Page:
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Special National Investment Fund

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Special National Investment Fund is a fund maintained outside the Consolidated Fund of India to transfer the shares of certain listedloss making central public sector enterprises (CPSEs) which were found to be non-compliant with the Rule that minimum 10% of the shares issued be held by the public (which means non-promoter entities) to be eligible to remain listed on stock exchanges of the country.

In structure, it mimics the original concept of National Investment Fund(NIF) created for receiving the disinvestment proceeds of central public sector enterprises. The difference stems from the fact that only shares are transferred here and not receipts from the sale of shares of CPSEs. Further special NIF is aimed only at loss making CPSEs.

History As per Rule 19 (2) (b) read with Rule 19A of the Securities Contracts (Regulation) Rules, 1957 (SCRR), the listed companies are required to achieve and maintain a minimum public (non-promoter) shareholding out of the total number of issued shares. This requirement is 25% for listed companies in private sector (Non-PSUs) and 10% for listed Public Sector Undertakings (PSUs) under Central / state government.

The punitive action proposed by the securities market regulator, SEBI, in the case of non-compliant private companies included

  1. Direct freezing of voting rights and corporate benefits like dividend, rights, bonus shares etc. with respect to the excess proportionate promoter/ promoters group;
  2. Prohibiting the promoters/promoter group and directors of these non-compliant companies from buying, selling or otherwise dealing in the securities of their respective companies, either directly or indirectly, in any manner whatsoever, except for the purpose of complying with minimum public shareholding requirement till such time these companies comply with the minimum public shareholding requirement;
  3. Restraining the shareholders forming part of the promoter/promoter group in the non-compliant companies from holding any new position as a director in any listed company, till such time these companies comply with the minimum public shareholding requirement;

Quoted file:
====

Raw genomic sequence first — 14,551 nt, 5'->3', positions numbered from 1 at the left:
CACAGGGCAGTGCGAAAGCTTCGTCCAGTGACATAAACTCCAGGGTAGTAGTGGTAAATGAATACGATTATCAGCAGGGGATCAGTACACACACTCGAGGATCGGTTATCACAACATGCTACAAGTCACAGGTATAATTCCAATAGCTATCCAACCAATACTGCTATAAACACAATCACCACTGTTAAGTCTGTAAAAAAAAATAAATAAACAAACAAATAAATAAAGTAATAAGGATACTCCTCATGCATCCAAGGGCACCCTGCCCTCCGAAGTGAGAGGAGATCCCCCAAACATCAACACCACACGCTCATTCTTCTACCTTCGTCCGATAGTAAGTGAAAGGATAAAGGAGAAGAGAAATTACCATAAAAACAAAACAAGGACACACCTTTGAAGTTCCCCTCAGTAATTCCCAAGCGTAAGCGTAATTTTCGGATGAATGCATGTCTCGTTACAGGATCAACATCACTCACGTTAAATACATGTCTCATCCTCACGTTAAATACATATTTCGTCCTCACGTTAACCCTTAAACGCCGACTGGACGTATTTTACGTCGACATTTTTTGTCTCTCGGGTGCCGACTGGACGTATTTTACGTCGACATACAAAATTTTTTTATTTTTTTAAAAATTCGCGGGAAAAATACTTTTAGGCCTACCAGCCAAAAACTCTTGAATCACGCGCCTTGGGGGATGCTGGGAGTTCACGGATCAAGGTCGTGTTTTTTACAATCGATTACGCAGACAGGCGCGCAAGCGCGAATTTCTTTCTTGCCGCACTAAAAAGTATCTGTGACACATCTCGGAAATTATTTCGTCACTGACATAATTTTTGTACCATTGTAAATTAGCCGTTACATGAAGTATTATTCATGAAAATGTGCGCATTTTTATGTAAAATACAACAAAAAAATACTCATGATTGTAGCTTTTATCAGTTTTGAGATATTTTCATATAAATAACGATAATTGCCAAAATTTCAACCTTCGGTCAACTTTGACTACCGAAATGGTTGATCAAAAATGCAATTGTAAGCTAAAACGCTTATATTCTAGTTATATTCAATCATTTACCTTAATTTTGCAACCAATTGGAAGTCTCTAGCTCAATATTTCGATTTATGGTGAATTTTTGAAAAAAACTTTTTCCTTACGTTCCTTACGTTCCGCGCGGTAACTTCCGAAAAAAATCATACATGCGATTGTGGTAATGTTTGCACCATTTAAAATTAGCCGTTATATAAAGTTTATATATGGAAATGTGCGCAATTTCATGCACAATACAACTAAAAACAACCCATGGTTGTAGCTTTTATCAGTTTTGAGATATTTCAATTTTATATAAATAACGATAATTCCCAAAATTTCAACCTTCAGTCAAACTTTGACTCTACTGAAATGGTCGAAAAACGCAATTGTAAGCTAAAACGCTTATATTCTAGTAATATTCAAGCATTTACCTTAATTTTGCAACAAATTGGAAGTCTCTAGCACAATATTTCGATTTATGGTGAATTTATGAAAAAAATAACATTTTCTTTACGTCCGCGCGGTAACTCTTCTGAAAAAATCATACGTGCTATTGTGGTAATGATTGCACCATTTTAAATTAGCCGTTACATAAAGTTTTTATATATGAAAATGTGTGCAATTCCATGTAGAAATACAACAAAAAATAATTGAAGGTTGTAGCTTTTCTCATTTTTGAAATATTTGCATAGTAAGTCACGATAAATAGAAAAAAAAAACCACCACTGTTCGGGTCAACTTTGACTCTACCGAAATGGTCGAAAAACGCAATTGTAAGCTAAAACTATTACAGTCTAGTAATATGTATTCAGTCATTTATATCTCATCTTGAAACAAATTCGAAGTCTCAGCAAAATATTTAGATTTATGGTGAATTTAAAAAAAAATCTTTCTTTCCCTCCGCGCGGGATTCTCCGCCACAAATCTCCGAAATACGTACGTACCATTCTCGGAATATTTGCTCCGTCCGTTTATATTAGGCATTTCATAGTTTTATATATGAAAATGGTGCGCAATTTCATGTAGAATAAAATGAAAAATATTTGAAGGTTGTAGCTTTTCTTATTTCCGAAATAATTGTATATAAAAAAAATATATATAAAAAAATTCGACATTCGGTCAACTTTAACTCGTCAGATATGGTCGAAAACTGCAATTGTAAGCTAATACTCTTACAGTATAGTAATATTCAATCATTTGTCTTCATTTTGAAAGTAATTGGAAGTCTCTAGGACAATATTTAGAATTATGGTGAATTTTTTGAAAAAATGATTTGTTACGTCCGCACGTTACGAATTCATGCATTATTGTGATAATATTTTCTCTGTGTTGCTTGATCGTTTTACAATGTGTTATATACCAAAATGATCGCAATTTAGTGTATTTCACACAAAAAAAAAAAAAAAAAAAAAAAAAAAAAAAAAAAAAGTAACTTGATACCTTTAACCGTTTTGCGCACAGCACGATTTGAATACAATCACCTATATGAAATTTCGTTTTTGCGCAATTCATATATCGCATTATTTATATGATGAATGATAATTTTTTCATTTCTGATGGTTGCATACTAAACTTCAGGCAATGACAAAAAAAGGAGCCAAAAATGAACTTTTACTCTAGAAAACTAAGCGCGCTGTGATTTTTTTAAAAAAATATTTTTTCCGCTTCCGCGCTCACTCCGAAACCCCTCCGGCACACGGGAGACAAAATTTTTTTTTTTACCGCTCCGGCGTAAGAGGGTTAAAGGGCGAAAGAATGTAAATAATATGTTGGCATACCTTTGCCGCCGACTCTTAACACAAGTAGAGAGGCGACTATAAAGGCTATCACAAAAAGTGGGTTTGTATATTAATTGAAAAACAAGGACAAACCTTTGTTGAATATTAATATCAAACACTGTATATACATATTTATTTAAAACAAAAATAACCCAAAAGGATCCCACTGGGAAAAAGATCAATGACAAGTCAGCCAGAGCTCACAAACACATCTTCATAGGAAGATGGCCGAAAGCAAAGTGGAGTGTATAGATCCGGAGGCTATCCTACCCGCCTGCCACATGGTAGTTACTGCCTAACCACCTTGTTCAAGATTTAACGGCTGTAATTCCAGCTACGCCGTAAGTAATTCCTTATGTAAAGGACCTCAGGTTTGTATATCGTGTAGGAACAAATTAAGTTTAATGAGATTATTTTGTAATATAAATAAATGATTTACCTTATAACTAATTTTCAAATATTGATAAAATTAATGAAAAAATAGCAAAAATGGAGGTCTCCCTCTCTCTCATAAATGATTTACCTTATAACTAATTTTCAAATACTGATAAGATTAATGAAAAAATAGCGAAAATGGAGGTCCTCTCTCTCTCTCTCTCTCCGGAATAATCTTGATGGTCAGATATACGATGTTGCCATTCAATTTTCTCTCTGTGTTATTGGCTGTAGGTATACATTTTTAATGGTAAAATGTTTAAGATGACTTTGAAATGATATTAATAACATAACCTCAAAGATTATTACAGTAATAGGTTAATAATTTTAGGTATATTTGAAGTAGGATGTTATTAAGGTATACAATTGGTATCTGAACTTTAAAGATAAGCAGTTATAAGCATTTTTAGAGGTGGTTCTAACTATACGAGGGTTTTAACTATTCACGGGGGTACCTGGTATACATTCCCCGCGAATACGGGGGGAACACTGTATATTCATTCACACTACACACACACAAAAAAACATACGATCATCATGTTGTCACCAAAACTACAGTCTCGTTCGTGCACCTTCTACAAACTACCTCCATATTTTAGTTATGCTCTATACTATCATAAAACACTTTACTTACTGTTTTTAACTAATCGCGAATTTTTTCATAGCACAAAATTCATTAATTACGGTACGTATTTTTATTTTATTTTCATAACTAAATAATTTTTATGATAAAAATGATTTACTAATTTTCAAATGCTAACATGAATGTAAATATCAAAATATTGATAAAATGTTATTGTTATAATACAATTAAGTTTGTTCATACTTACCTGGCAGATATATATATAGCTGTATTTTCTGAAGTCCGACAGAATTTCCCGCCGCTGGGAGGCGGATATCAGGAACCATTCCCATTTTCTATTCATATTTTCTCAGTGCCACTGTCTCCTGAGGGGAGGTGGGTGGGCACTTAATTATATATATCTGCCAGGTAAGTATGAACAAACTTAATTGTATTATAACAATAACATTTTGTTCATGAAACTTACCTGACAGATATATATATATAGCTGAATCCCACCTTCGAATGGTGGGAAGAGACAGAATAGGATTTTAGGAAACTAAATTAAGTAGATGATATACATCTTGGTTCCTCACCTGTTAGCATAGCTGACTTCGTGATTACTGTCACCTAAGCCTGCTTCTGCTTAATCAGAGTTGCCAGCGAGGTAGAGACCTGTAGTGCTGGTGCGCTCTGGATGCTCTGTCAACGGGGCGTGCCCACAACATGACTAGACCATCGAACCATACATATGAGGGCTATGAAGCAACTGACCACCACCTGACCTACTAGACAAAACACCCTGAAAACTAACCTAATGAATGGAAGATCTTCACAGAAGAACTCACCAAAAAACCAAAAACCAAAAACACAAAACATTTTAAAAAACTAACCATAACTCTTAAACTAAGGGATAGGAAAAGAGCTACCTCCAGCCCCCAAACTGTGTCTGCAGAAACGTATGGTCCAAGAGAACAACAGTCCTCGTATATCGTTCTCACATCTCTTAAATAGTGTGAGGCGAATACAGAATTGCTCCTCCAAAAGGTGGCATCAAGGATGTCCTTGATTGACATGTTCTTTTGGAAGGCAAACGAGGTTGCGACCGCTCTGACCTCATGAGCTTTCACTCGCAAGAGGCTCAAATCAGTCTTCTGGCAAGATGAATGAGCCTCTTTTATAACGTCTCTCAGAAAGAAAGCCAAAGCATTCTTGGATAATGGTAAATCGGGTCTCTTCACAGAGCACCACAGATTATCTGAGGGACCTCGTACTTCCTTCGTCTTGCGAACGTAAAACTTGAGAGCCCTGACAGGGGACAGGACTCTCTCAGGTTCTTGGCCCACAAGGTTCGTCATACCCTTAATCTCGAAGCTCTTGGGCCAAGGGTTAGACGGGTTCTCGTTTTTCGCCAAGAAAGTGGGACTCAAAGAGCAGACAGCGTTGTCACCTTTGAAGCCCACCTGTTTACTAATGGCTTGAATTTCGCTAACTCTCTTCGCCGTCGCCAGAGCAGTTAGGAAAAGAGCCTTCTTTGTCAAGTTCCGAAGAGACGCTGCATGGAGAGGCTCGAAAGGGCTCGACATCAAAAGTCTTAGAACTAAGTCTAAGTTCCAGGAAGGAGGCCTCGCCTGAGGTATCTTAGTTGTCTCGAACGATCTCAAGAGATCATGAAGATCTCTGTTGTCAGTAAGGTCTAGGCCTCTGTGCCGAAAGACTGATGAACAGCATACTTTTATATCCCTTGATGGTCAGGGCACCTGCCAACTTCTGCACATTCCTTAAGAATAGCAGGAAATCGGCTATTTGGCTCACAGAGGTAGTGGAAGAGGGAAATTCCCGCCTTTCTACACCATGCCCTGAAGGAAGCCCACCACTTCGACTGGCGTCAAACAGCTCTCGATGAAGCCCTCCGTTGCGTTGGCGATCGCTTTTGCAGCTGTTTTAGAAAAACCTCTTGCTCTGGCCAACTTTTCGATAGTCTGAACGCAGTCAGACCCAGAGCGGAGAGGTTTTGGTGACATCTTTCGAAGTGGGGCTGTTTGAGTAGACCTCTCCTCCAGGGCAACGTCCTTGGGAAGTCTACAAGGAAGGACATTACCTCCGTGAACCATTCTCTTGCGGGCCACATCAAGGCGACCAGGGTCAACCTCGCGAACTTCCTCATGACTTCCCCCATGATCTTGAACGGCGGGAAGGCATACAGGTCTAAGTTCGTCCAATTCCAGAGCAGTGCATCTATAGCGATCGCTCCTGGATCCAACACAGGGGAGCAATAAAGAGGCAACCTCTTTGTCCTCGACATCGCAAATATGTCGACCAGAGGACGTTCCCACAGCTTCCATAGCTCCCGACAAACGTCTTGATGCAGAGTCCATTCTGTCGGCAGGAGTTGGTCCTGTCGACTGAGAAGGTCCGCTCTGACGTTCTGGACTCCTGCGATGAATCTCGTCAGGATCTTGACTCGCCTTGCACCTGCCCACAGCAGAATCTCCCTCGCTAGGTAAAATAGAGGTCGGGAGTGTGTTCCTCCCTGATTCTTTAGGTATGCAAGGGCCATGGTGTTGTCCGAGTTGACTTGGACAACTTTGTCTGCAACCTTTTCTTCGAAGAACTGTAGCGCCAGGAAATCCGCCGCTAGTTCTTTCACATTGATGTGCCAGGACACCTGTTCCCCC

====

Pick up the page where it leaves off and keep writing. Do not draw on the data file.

4. Restraining the directors of non-compliant companies from holding any new position as a director in any listed company, till such time these companies comply with the minimum public shareholding requirement.

In this case, the non-compliant public sector companies were found to be not financially soundand it would have been difficult to sell shares of these Companies in the market. Hence it was found difficult to meet the minimum public shareholding by following SEBI approved methods. However, Government was keen to comply with the minimum public shareholding requirement in all Government Companies.

In view of the above, Cabinet Committee of Economic Affairs (CCEA) on 2nd August 2013 approved the creation of a Special National Investment Fund to make the following non-compliant listed Central Public Sector Enterprises (CPSEs) complaint with the minimum public shareholding of 10%:

  1. Andrew Yule & Company Limited
  2. Fertilizers and Chemicals (Travancore) Ltd.
  3. Hindustan Photo Films Manufacturing Company Ltd.
  4. HMT Limited
  5. ITI Ltd
  6. Scooters India Ltd

These companies were either referred to Board for Industrial and Financial Reconstruction (BIFR) or Board for Reconstruction of public sector enterprises (BRPSE).

Salient Features of the Fund

Unlike the National Investment Fund (NIF), which is now a part of the “public accounts” of Government of India, the special NIF would be kept outside the consolidated fund of India, as was the case originally for NIF.

The number of shares that is required to make the non-compliant companies compliant with the minimum public shareholding limit will be transferred to the Special National Investment Fund out of Government of India shareholding on irrevocable basis without any consideration.

The Special NIF would be managed by independent professional fund managers as was originally the case with NIF.

The shares so transferred to the fund will be sold in the capital market gradually over a period of 5 years by the fund managers. The modalities of the sale and price will be decided by the existing Empowered Group of Ministers (EGoM) on the subject. The funds realized from the sale of shares would be used for social sector schemes of the Government.

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